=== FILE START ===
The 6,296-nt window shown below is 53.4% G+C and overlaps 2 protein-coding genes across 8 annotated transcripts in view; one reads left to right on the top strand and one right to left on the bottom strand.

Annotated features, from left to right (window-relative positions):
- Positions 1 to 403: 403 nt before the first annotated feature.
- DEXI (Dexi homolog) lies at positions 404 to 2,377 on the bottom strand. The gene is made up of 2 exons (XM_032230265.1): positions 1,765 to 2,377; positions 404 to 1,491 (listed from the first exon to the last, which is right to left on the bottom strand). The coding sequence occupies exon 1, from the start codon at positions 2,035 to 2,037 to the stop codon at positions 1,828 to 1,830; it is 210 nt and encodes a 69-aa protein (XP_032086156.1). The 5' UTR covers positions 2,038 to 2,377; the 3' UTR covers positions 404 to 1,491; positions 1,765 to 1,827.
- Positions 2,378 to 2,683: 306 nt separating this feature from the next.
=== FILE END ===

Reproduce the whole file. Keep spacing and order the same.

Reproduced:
The 6,296-nt window shown below is 53.4% G+C and overlaps 2 protein-coding genes across 8 annotated transcripts in view; one reads left to right on the top strand and one right to left on the bottom strand.

Annotated features, from left to right (window-relative positions):
- Positions 1 to 403: 403 nt before the first annotated feature.
- DEXI (Dexi homolog) lies at positions 404 to 2,377 on the bottom strand. The gene is made up of 2 exons (XM_032230265.1): positions 1,765 to 2,377; positions 404 to 1,491 (listed from the first exon to the last, which is right to left on the bottom strand). The coding sequence occupies exon 1, from the start codon at positions 2,035 to 2,037 to the stop codon at positions 1,828 to 1,830; it is 210 nt and encodes a 69-aa protein (XP_032086156.1). The 5' UTR covers positions 2,038 to 2,377; the 3' UTR covers positions 404 to 1,491; positions 1,765 to 1,827.
- Positions 2,378 to 2,683: 306 nt separating this feature from the next.